The texts in question, Genesis 35:18 and 1 Kings 17:21-22, as traditionally translated, may seem to support the idea of an immortal soul that departs from the body upon death. However, understanding the biblical definition of a “soul” is key to interpreting these passages correctly.
Genesis 2:7 tells us that God formed man from the dust of the ground and breathed into his nostrils the breath of life, and man became a living soul. According to this understanding, a soul is the combination of a body made of dust and the breath of life, often referred to as the spirit of God. The breath of life is one component of the soul but not the soul itself. When the body and breath are separated, the soul ceases to exist.
With this understanding, the texts from Genesis 35 and 1 Kings 17 simply tell us that the individuals died, and their souls or essence of life departed. In the case of the child in 1 Kings 17, the soul returned, and the child revived. The focus is on the departure and return of the breath or vital essence that sustains life. The bodies remain, but without the breath of God, there is no soul.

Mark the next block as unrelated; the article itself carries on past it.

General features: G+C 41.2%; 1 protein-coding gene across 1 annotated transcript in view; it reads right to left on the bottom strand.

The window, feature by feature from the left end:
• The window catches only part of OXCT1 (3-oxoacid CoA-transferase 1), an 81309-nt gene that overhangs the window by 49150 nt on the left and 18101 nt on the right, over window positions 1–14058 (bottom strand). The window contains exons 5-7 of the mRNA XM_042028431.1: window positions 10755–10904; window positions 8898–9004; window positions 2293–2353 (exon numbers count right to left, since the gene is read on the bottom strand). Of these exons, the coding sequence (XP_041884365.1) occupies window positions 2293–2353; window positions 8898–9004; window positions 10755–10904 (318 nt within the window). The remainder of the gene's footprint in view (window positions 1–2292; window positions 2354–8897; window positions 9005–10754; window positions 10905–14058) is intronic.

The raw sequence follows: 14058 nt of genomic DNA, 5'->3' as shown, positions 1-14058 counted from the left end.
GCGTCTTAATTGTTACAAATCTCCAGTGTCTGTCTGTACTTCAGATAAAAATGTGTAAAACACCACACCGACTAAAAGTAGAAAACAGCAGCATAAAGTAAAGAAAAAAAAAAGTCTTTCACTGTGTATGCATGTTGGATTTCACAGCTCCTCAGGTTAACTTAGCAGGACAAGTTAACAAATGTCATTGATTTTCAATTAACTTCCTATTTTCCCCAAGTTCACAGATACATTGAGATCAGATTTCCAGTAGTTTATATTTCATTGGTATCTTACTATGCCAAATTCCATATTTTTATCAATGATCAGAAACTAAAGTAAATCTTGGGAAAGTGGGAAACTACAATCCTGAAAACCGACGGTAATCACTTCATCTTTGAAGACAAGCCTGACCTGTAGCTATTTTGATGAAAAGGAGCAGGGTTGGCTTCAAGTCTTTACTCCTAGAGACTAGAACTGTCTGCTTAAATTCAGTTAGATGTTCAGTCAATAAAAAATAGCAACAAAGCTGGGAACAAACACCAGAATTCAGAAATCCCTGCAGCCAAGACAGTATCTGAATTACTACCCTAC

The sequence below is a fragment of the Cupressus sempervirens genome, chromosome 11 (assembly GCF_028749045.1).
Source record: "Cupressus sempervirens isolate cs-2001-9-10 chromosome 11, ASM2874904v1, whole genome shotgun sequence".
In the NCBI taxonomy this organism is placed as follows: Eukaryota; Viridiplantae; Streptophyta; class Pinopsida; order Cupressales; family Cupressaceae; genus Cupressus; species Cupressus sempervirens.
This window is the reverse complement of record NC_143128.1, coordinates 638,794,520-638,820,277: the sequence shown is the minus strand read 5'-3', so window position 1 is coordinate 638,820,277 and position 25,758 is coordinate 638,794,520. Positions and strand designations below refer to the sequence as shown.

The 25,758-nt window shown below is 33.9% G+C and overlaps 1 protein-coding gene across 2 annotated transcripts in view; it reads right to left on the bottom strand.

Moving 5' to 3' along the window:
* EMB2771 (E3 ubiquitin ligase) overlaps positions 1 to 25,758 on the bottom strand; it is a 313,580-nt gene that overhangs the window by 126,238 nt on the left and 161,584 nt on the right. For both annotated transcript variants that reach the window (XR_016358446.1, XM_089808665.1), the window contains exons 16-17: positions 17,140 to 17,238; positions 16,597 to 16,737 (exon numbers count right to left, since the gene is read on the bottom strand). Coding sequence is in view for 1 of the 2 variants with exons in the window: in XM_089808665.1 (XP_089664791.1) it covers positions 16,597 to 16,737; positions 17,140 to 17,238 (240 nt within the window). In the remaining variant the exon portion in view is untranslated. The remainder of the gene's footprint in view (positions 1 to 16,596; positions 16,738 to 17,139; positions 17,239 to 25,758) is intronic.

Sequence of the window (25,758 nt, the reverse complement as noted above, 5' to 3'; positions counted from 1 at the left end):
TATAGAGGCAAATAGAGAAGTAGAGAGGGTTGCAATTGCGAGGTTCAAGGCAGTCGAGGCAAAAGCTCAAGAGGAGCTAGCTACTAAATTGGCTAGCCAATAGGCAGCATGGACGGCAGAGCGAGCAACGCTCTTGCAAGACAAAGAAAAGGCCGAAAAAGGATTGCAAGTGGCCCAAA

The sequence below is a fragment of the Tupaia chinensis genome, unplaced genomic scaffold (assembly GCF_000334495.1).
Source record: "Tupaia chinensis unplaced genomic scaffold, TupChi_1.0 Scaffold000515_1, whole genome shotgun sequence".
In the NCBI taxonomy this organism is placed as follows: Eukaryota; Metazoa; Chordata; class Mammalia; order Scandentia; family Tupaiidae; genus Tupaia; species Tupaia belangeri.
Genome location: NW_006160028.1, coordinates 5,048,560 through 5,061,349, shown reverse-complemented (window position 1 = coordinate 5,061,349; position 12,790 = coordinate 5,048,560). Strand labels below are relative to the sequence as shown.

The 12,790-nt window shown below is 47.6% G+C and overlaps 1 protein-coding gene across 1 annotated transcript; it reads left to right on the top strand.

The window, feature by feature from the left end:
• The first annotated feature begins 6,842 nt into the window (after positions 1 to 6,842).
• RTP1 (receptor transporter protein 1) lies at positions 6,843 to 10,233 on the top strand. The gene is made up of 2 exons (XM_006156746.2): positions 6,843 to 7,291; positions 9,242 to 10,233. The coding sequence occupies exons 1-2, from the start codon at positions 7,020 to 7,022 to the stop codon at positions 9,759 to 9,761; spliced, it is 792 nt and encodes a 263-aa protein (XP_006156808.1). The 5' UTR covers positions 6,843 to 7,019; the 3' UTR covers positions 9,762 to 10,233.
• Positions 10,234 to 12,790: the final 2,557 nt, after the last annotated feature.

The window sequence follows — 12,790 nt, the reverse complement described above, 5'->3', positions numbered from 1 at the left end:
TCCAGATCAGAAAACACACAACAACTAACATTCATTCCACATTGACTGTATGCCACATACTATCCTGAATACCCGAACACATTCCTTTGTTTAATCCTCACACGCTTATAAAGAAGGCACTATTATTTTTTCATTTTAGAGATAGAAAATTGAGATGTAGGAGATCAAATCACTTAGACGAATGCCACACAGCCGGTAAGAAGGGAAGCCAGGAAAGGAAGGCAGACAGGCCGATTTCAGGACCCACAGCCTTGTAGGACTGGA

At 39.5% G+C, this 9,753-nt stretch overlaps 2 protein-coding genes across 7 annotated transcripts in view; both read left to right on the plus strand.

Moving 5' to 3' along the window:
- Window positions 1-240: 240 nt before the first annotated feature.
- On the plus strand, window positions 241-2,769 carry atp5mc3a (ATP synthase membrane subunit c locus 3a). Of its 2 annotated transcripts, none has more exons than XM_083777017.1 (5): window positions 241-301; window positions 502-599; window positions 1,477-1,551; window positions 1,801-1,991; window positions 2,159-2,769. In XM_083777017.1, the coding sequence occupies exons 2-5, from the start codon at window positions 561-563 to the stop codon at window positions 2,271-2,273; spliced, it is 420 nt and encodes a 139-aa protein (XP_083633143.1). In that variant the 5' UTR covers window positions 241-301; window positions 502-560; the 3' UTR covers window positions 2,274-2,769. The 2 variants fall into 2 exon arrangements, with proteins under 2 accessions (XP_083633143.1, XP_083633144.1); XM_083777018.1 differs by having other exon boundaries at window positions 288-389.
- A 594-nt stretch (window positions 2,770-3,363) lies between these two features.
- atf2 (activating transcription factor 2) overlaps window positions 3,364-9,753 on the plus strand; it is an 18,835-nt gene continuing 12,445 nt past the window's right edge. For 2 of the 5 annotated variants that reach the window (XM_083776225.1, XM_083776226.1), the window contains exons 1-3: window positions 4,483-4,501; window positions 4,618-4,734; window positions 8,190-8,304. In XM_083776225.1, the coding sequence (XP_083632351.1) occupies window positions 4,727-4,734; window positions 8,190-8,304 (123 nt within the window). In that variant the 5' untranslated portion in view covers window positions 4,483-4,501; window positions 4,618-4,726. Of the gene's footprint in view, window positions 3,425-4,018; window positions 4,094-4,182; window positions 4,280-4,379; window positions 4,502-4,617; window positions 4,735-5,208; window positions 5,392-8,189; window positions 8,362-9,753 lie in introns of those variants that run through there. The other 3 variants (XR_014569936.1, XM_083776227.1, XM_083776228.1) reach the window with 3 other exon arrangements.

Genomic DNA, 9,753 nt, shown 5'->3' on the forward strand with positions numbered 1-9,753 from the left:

Furthermore, the Hebrew word used in both instances, נפשׁ (neh’-fesh), is often translated as “soul” but can also mean “breath” or “vitality” and is associated with living creatures. It signifies the life force. Thus, the נפשׁ(breath, vitality) departed from the people when they died.
Many modern translations of the Bible, such as the New International Version (NIV), do not use the word “soul” in these texts. The NIV translates Genesis 35:18 as a description of the person’s dying breath, and 1 Kings 17:21-22 speaks of the return of the boy’s life.
In light of these considerations, it is evident that these texts do not provide evidence for the existence of an immortal soul that exists separately from the body. They emphasize the departure and return of the breath or life force, rather than the notion of an immortal soul.